By Jamie Mercer
After months of building and speculation, Java 9 has been delayed until late September this year.
After issues raised by IBM and Red Hat over the modularity build, the Java 9 release date has, unfortunately, had to be stalled.
In addition to this, we have rounded up some of the most important highlights that happened in June including Apple’s artificial intelligence development work in mobile, the future of Google, and the decline of the Ruby language.
Java 9 delayed until 21 September
At the end of May, Mark Reinhold, Chief Architect of the Java Platform Group at Oracle, planned to ‘adjust the general availability data in order to accommodate the additional time required to move through the Java Community Process (JCP)’. As there were no objections, Java 9 is set to be released on 21 September.
The work and interim milestones before the general availability haven’t changed, and the official general availability date has been added to the JDK 9 Project page.
You can read up on what to expect from Java 9 when it is released.
Artificial Intelligence: the next big thing in mobile
According to CIOs who attended the MIT CIO Symposium with Alpha Software, artificial intelligence is going to be the next big thing in mobile app development.
Apple is working on a processor designed solely to perform Artificial Intelligence-related tasks, and it will ultimately be built-in in many of its devices including iPhone and iPads.
This chip, known as the Apple Neural Engine, would work in many kinds of devices, and will likely be used in the self-driving cars that Apple is rumoured to be working on.
Apple has already tested prototypes of iPhones with the chip, and are already planning further development.
The future of Google: YouTube, Recruitment, VR/AR and AI
Earlier in June, Google held its annual Google I/O Developer conference. The conference gave a lot of insight on how Google is scaling up and improving their presence. This includes making YouTube better for creators, making the process easier for job seekers to search for jobs by cutting out the middleman and replacing Siri on Apple iPhones.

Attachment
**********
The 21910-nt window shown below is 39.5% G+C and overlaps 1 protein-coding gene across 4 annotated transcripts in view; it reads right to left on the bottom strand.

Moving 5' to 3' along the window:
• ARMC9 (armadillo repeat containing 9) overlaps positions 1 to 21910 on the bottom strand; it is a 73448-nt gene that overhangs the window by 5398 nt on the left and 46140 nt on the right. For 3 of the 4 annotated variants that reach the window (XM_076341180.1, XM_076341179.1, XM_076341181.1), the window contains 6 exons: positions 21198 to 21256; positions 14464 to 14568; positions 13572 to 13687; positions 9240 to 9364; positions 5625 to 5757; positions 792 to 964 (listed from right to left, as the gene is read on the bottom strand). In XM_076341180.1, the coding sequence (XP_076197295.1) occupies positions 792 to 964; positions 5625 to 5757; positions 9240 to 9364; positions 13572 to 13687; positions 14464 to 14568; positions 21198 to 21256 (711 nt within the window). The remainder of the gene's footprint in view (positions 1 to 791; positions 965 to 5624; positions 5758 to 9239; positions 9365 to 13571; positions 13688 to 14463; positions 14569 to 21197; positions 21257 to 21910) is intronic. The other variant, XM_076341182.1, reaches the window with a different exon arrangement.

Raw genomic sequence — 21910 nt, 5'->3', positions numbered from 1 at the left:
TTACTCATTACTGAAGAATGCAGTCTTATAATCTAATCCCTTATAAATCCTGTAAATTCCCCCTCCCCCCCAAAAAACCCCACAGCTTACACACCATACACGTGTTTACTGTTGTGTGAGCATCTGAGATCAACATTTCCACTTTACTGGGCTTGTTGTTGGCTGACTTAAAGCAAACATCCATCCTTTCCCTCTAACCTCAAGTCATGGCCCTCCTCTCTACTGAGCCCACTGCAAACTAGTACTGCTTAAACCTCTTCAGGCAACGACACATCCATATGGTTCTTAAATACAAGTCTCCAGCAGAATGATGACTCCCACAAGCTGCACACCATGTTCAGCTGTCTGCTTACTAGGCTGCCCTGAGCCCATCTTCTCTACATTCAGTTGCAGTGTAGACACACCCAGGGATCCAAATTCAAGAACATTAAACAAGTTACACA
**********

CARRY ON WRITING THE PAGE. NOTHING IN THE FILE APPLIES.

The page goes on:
Google is essentially putting itself into places in our everyday communications where they have never been before. Google is doing this by gathering all the private data from its users with industry-leading artificial intelligence.
With several promises announced at the Google I/O developer conference, Google is filling in the gaps and approaching into new territory so much so that it is becoming more difficult to escape.
Minister Bruton launches new plan to digitise the classroom
According to the Department of Education and Skills, Digital Strategy for Schools 2015-2020 Action Plan 2017 is the first of a series of yearly action tactics aimed at achieving the ambition of the Digital Strategy.
The project action plan has laid out a clear vision to embed ICT in schools to understand the potential of digital technologies to enhance teaching, learning and assessment so that Ireland’s young people become engaged thinkers, active learners, knowledge constructors and global citizens to participate fully in society and the economy.
One of the key elements in the plan includes a programme of curriculum reforms will see ICT embedded in all emerging curricular specifications and intense preparation for the phased introduction of Computer Science as a Leaving Certificate subject option from 2018 and coding as part of the primary school maths curriculum.
The Digital Strategy for Schools 2015-2020 Action plan hopes to benefit the coding community.
Neo4j is now available on the AWS Marketplace
For many Neo4j users, they host their databases in on-premise data centres, but there’s an increasing trend of using cloud-based hosting providers.
EC2 on Amazon Web Services (AWS) has consistently been a common choice given its accomplishment in the market.
Find out how you can access Neo4j today.
Scala goes skinny: Ammonite tunes the heavyweight for simple tasks
Ammonite, an open source tool to use the Scala language for scripting, is anticipated to debut in its Version 1.0 production in the next couple of months.
The project, which is two years old, allows Scala to be used for small scripts. It offers an interactive REPL (read-eval-print loop) and system shell capabilities. Additionally, the project has the ability to be used as a library in existing Scala projects, via the Ammonite-Ops file system library.
Read more about how Ammonite’s REPL serve as a replacement for the default Scala REPL.
Is Ruby in permanent decline?
Although Ruby has had a reputation for being a user-friendly language for building web applications, the language is being questioned on its position among developers.
RedMonk index ranked Ruby at eighth, which is the lowest position the languages has ever been. Right now, Swift and now Kotlin are the recognisable choices for inherent mobile development. Go and Rust are stronger modern options for infrastructure.
Despite Ruby still being very popular, developers are questioning whether it is disappearing.
Read more about how these rankings are formulated and what Ruby’s previous rankings have been in the past.
Which news highlight piqued your interest? Let us know in the comments.
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